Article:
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Vol 1 No 1 (2019): Communication and Journalism Review
Published: 2019-08-02

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ONLINE ISSN: 2704-3096

Editor's Note

Meaning-making on a non-spatial world
and the semiotics of commemorating an intangible past

As part of modern-day culture, the world wide web is unnatural, an extension of man's social construction of his world. Such is an entirely new dimension of reality that is both a material and a non-material construct. The material construct makes possible the non-spatial, online reality of the web which, just like a man's social reality, is legitimized through his meaning-making. We are said to be in the meaning-making era of mass communication where "you create your own meaning" (Baran & Davis, 2010).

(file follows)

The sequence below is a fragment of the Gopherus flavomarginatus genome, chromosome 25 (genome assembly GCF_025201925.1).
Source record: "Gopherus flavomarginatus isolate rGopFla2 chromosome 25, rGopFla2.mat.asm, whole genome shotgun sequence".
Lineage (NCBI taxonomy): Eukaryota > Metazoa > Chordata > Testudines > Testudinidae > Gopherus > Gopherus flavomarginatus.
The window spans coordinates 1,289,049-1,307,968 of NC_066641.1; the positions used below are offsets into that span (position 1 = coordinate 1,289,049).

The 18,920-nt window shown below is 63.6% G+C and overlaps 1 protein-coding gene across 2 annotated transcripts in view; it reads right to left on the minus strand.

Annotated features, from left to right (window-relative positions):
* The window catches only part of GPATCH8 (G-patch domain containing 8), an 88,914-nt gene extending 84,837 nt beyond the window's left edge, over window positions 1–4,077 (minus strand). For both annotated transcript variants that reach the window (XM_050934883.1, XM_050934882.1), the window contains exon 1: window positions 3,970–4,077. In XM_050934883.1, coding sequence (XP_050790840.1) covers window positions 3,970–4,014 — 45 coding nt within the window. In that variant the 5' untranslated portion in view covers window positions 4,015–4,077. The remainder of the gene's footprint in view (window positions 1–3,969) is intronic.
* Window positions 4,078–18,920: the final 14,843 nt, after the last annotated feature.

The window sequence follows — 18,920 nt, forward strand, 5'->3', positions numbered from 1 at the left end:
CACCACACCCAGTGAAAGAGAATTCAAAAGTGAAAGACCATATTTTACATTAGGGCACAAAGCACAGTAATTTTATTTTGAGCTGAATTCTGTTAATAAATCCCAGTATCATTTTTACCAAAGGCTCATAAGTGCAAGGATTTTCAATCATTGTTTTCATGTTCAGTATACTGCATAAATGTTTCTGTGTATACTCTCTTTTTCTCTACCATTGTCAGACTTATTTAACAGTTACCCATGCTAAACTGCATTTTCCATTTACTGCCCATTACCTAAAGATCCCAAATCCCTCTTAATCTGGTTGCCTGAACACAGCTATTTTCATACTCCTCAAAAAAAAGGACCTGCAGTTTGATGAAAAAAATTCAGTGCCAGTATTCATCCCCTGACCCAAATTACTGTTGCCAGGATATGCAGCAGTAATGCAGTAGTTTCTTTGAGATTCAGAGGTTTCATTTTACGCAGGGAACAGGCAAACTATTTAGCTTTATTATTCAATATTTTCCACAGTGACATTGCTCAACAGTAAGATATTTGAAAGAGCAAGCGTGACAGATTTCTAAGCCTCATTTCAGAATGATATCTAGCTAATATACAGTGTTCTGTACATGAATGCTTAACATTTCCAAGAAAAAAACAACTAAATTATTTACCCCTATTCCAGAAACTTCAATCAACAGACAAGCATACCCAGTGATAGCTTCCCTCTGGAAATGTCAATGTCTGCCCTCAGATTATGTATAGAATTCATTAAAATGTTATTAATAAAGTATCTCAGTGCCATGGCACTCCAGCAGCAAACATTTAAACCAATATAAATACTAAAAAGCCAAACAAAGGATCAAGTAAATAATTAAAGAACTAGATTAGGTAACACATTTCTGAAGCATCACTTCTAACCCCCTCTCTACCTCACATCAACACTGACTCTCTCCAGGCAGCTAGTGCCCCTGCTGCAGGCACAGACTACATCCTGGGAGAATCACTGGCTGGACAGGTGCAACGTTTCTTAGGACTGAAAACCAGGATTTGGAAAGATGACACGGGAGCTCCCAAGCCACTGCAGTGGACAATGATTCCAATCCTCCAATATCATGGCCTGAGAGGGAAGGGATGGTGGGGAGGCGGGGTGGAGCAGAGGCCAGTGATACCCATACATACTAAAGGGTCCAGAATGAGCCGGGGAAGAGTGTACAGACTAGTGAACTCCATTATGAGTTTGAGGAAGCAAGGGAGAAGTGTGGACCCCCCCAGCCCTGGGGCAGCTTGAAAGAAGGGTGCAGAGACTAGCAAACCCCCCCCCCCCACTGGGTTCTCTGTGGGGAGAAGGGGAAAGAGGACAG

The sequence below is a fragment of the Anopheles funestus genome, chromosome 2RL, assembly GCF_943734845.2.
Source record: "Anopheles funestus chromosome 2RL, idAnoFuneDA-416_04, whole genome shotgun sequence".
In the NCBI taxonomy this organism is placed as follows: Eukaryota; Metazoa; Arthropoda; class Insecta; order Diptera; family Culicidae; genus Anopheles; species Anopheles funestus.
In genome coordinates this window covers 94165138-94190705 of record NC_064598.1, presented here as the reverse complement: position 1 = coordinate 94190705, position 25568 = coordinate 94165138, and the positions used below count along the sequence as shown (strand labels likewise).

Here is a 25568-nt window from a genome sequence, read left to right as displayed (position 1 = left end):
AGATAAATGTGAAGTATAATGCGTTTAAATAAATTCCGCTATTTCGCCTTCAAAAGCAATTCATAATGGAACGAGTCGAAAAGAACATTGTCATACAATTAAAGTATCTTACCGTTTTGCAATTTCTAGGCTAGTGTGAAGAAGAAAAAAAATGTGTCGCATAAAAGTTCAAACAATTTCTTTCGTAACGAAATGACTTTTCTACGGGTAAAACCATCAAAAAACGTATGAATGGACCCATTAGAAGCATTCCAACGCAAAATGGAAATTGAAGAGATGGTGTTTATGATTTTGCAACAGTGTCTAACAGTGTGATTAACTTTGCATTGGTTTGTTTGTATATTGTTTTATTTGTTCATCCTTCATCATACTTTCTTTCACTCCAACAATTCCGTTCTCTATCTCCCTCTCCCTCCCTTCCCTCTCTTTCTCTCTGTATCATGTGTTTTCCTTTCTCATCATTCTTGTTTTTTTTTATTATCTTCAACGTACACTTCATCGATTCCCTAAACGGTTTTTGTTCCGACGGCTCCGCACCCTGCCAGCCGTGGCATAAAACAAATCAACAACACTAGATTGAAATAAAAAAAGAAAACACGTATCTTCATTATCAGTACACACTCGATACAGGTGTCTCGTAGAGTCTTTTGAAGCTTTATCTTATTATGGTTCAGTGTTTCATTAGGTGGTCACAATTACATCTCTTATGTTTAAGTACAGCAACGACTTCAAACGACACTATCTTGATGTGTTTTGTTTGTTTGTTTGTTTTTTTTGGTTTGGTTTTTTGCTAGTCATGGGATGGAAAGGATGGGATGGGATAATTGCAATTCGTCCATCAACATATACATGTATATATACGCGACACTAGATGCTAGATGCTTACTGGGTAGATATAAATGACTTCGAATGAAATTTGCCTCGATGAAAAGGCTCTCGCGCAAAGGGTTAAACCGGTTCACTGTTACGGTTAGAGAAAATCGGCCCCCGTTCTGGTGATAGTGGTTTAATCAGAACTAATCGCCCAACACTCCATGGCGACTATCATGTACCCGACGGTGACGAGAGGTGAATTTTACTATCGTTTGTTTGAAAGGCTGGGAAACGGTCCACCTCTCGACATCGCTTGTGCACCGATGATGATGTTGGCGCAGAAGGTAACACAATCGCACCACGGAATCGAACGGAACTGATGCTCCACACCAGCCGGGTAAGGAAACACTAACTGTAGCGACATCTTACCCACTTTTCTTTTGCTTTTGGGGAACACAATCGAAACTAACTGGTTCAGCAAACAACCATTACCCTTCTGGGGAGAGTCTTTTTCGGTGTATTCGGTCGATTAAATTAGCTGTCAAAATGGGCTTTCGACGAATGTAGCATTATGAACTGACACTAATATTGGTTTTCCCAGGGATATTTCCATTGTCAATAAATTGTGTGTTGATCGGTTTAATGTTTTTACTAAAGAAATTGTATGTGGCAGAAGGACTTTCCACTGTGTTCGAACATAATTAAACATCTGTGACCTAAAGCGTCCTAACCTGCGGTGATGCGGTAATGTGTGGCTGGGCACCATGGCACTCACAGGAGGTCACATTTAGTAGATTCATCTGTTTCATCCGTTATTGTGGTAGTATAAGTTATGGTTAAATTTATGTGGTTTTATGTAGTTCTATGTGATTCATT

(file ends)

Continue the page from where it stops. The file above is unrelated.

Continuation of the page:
Communication research “focuses on the ways in which messages link participants during interactions” (Kibler & Barker, 1969). Central to these interactions is meaning that “arises and lies within the field of the relation between the gesture of a given human organism and the subsequent behavior of this organism as indicated to another human organism by that gesture” (Mead, 1934).

Mead further posited that meanings are embedded in language which legitimizes the objectification and social construction of reality. Saussure, Swiss linguist and semiotician, on the other hand, saw language as a system or structure of arbitrary signs comprised of signifiers which most often have no direct resemblance to their signified (Griffin, 2013). Their meanings, too, may not be straightforward as a text may contain its own contradictions. Derrida, an Algerian-born French philosopher, held that words have meaning only in contrast or opposition to other words. They are never present but rather are deferred to other signs. Hence, there is a need to deconstruct text to uncover its true meaning.